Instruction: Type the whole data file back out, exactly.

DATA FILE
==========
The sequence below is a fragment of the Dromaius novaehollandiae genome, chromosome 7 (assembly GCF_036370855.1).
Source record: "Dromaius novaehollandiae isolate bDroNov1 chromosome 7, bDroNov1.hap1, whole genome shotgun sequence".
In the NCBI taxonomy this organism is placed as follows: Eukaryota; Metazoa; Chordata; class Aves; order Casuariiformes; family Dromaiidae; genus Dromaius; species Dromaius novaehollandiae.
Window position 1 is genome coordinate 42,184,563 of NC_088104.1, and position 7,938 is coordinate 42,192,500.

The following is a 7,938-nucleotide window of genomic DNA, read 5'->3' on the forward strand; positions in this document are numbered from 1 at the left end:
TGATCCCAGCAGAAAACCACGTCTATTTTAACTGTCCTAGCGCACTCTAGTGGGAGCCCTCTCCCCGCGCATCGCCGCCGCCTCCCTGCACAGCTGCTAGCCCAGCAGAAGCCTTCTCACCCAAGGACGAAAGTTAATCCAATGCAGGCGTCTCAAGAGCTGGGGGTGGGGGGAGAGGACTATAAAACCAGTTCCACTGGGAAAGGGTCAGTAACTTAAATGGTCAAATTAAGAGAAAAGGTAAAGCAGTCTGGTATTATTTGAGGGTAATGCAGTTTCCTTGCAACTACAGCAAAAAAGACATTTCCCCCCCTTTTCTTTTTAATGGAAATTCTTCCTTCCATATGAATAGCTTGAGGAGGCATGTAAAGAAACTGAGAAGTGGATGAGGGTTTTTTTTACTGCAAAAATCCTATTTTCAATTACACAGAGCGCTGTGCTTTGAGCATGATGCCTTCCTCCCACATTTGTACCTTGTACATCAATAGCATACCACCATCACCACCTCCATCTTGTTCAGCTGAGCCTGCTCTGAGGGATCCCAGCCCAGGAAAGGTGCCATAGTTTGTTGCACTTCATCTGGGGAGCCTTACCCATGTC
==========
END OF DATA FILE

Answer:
The sequence below is a fragment of the Dromaius novaehollandiae genome, chromosome 7 (assembly GCF_036370855.1).
Source record: "Dromaius novaehollandiae isolate bDroNov1 chromosome 7, bDroNov1.hap1, whole genome shotgun sequence".
In the NCBI taxonomy this organism is placed as follows: Eukaryota; Metazoa; Chordata; class Aves; order Casuariiformes; family Dromaiidae; genus Dromaius; species Dromaius novaehollandiae.
Window position 1 is genome coordinate 42,184,563 of NC_088104.1, and position 7,938 is coordinate 42,192,500.

The following is a 7,938-nucleotide window of genomic DNA, read 5'->3' on the forward strand; positions in this document are numbered from 1 at the left end:
TGATCCCAGCAGAAAACCACGTCTATTTTAACTGTCCTAGCGCACTCTAGTGGGAGCCCTCTCCCCGCGCATCGCCGCCGCCTCCCTGCACAGCTGCTAGCCCAGCAGAAGCCTTCTCACCCAAGGACGAAAGTTAATCCAATGCAGGCGTCTCAAGAGCTGGGGGTGGGGGGAGAGGACTATAAAACCAGTTCCACTGGGAAAGGGTCAGTAACTTAAATGGTCAAATTAAGAGAAAAGGTAAAGCAGTCTGGTATTATTTGAGGGTAATGCAGTTTCCTTGCAACTACAGCAAAAAAGACATTTCCCCCCCTTTTCTTTTTAATGGAAATTCTTCCTTCCATATGAATAGCTTGAGGAGGCATGTAAAGAAACTGAGAAGTGGATGAGGGTTTTTTTTACTGCAAAAATCCTATTTTCAATTACACAGAGCGCTGTGCTTTGAGCATGATGCCTTCCTCCCACATTTGTACCTTGTACATCAATAGCATACCACCATCACCACCTCCATCTTGTTCAGCTGAGCCTGCTCTGAGGGATCCCAGCCCAGGAAAGGTGCCATAGTTTGTTGCACTTCATCTGGGGAGCCTTACCCATGTC